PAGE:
Chiapas 2019

Ever since visiting Guatemala in 2017 we wanted to go back to Mesoamerica – both because of the amazing herp diversity that the area has to offer, but also because we failed to find Nyctanolis pernix and some other iconic species during trips before. After some thinking and debating, me, Bobby and Laura Bok, and Joachim Nerz eventually decided to go to the Mexican state of Chiapas. Besides an impressive diversity of salamanders, Chiapas is also home to multiple species of the reptile genera Abronia, Lepidophyma, and Bothriechis, while interesting species like Loxocemus bicolor, Heloderma horridum and Boa imperator can be found there as well. Finally, the presence of cool tree frogs (Agalychnis, Duellmanohyla, Triprion/Anotheca) and other venomous snakes (Micrurus, Crotalus, Agkistrodon) made us more than excited to visit this part of Mexico.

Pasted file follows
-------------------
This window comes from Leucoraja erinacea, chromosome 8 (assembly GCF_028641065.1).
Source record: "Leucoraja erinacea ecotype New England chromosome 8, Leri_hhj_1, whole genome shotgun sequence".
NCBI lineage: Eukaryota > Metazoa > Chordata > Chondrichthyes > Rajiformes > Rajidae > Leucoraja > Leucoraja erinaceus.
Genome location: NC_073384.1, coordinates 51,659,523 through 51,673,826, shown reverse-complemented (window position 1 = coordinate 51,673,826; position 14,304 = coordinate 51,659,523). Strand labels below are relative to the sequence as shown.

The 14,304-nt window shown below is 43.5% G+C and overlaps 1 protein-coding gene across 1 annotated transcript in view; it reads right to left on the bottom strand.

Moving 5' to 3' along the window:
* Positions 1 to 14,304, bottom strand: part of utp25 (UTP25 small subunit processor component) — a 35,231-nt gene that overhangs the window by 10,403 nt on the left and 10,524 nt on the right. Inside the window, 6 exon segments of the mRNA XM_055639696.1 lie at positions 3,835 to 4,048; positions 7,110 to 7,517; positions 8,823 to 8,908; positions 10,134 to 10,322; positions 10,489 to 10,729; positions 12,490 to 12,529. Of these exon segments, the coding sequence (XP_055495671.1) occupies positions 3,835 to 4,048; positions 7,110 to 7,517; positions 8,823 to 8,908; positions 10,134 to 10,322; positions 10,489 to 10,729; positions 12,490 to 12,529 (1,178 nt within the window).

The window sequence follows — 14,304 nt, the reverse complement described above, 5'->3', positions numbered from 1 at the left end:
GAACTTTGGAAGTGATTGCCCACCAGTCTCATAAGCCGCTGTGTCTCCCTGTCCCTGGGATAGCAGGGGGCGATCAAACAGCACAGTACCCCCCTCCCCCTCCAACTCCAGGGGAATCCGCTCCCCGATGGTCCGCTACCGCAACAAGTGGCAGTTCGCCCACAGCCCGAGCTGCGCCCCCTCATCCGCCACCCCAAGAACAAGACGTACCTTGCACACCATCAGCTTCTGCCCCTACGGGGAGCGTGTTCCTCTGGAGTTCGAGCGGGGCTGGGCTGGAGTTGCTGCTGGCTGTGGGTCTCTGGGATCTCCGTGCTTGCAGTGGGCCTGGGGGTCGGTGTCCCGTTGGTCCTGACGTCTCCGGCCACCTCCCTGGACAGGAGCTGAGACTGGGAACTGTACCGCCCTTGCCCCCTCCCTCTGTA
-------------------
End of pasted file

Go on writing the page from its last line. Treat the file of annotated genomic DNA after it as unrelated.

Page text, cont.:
As opposed to some other southern Mexican states (like those in the Yucatan Peninsula), reptiles and amphibians in Chiapas are quite often range-restricted or microendemic, which makes it more challenging to see a lot species, even if you have three weeks to roam around. Due to a period of exceptional drought it only properly rained once when we were there, which made finding most species even more difficult. Nevertheless, we found about 80 species, and were stoked to find several of our main targets including Nyctanolis, Ixalotriton, two Abronia species, three Micrurus species, and Bothriechis bicolor, Loxocemus bicolor and Phrynosoma asio. A big thanks goes out to the new friends we made while being there, who took us to several top spots. 

Before we left, we recieved dire warnings about safety at some of the places we wanted to go. We did go, and only got a weird vibe once. Perhaps we were lucky. What I mostly felt was that people were extremely friendly and helpful, and that calm and respectful communication goes a long way, especially when you’re among ethnic communities in the highlands. I’ll be back!